Dietary supplementation with sea bass (Lateolabrax maculatus) ameliorates ulcerative colitis and inflammation in macrophages through inhibiting toll-like receptor 4-linked pathways

Jiali Chen, Muthukumaran Jayachandran, Wenxia Zhang, Lingyuqing Chen, Bin Du, Zhiling YU*, Baojun Xu

*Corresponding author for this work

Research output: Contribution to journalArticlepeer-review

5 Citations (Scopus)

Abstract

Sea bass (Lateolabrax maculatus) is a kind of food material commonly consumed in daily life. In traditional Chinese medicinal books, it has been indicated that sea bass can be applied for managing many inflammation-associated conditions. However, the studies on the pharmacological mechanisms of inflammation of sea bass remain scarce. Hence, this study aims to investigate the molecular mechanisms of the anti-inflammatory activity of sea bass. Anti-inflammatory activities of sea bass were assessed using dextran sulfate sodium (DSS)-induced colitis in a mice model and lipopolysaccharide (LPS)-activated macrophages model. Low body weight and short colon length were observed in DSS-fed mice that were significantly recovered upon sea bass treatments. Moreover, the colon histopathology score showed that sea bass-treated mice had decreased crypt damage, focal inflammation infiltration and the extent of inflammation, suggesting that treatment with sea bass could attenuate intestinal inflammation. In addition, the in-vitro study conjointly indicated that sea bass could suppress the inflammatory mediators in LPS-activated macrophage by inhibiting the TLR4-linked pathway. The present findings demonstrated that sea bass has an inhibitory effect on TLR4 signaling; thus, it could be a promising candidate for treating inflammation-associated conditions. A further justification for the clinical application of sea bass in treating inflammation-associated conditions is necessary.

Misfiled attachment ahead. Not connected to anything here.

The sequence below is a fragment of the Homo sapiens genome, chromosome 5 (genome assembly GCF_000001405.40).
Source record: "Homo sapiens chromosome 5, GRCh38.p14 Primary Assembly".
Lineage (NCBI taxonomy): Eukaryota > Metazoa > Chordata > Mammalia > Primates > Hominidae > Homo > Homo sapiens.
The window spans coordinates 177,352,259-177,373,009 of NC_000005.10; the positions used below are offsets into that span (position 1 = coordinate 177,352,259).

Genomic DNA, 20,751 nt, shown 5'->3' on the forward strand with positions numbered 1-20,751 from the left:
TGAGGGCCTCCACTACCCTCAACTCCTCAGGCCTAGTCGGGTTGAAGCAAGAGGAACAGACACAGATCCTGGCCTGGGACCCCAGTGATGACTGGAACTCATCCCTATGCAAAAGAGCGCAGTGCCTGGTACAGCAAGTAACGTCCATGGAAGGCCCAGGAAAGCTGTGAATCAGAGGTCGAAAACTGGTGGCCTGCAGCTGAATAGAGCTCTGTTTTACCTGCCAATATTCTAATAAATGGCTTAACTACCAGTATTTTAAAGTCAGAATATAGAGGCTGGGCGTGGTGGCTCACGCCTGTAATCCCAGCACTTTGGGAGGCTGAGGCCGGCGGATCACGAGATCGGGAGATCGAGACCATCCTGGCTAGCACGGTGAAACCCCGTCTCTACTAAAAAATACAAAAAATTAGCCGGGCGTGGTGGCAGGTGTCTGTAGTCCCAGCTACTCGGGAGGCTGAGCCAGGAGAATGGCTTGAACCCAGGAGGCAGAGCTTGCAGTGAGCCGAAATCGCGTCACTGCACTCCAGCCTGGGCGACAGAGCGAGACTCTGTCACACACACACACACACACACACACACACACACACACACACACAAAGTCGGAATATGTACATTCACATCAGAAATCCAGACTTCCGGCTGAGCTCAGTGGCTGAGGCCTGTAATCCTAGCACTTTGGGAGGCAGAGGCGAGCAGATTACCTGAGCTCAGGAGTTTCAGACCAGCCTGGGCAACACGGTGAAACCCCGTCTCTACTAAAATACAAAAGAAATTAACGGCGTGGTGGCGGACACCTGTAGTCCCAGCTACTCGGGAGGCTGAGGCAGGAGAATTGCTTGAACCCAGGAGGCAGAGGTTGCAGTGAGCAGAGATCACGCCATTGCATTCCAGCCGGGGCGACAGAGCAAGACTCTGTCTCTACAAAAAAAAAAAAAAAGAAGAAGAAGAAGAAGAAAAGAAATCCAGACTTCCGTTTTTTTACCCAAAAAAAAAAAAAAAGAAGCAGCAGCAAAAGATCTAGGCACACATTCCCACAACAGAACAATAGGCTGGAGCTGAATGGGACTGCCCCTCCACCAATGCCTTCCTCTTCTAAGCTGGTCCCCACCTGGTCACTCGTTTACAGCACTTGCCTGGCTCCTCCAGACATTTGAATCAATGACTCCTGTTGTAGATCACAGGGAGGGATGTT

Original languageEnglish
Article number2907
JournalInternational Journal of Molecular Sciences
Volume20
Issue number12
DOIs
Publication statusPublished - 2 Jun 2019

Scopus Subject Areas

  • Catalysis
  • Molecular Biology
  • Spectroscopy
  • Computer Science Applications
  • Physical and Theoretical Chemistry
  • Organic Chemistry
  • Inorganic Chemistry

User-Defined Keywords

  • Dietary therapy
  • Inflammation
  • TLR4 signaling
  • Ulcerative colitis

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